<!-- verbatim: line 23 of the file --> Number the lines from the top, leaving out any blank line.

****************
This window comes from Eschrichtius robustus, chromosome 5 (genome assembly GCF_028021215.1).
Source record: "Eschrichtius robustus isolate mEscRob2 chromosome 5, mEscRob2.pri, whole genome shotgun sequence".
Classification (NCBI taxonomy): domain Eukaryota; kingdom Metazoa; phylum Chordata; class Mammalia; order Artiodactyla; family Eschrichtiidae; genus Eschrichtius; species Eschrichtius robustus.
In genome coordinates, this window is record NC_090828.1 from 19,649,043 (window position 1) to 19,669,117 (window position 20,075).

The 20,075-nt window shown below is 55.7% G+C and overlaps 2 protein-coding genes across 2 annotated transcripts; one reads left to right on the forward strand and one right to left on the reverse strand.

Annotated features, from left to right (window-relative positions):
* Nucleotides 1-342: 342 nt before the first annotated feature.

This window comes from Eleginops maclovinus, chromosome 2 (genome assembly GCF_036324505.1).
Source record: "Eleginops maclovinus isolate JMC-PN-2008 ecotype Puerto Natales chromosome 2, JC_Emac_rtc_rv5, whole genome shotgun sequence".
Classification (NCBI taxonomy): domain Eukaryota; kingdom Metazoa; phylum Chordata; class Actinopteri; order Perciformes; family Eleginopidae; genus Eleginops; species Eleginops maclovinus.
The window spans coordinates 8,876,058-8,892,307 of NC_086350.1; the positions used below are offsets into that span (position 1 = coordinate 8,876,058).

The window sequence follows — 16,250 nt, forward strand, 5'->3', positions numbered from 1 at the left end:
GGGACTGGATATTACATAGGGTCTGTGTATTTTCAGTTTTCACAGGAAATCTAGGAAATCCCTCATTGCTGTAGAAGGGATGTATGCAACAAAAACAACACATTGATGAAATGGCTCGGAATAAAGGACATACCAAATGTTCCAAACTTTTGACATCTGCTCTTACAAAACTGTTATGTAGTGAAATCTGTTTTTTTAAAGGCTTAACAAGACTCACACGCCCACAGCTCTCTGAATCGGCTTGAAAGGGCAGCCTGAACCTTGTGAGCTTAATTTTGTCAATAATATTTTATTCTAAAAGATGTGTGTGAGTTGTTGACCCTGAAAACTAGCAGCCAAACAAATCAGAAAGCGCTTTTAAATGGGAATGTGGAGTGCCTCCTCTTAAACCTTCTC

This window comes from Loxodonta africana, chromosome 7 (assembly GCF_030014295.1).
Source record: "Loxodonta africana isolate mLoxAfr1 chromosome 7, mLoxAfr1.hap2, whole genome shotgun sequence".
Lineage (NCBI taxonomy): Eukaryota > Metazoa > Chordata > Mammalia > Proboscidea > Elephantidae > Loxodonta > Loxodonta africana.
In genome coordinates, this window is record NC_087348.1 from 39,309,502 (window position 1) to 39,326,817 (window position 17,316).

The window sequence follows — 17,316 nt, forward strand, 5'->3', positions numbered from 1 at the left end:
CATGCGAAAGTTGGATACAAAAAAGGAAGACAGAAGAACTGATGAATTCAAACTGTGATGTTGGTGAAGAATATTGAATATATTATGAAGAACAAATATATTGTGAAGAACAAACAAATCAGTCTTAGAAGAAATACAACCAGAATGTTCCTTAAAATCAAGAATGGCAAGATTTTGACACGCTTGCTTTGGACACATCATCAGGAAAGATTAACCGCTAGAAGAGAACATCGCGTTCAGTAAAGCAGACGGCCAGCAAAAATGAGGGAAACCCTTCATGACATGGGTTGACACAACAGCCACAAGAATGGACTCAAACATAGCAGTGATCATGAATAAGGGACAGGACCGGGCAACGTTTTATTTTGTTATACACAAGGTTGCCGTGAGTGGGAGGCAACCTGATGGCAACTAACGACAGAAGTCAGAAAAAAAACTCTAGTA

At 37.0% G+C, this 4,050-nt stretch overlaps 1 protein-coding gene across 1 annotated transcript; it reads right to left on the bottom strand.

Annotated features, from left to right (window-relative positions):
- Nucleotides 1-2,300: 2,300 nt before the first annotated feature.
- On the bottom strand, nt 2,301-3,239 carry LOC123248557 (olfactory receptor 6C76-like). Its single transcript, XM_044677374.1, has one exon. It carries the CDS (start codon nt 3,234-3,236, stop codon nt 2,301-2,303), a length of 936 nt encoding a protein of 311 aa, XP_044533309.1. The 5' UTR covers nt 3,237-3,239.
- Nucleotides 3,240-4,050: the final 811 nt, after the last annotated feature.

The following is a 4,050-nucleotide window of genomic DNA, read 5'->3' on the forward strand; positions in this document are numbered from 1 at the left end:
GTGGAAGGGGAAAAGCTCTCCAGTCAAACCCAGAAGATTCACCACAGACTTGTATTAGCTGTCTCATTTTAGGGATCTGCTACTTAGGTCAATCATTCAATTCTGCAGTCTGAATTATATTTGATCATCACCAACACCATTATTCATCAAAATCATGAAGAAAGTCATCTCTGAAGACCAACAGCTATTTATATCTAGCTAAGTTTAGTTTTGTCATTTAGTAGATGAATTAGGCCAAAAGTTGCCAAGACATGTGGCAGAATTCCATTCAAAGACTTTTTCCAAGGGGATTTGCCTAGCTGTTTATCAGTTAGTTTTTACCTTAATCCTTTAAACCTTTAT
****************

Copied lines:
- On the bottom strand, nt 2,301-3,239 carry LOC123248557 (olfactory receptor 6C76-like). Its single transcript, XM_044677374.1, has one exon. It carries the CDS (start codon nt 3,234-3,236, stop codon nt 2,301-2,303), a length of 936 nt encoding a protein of 311 aa, XP_044533309.1. The 5' UTR covers nt 3,237-3,239.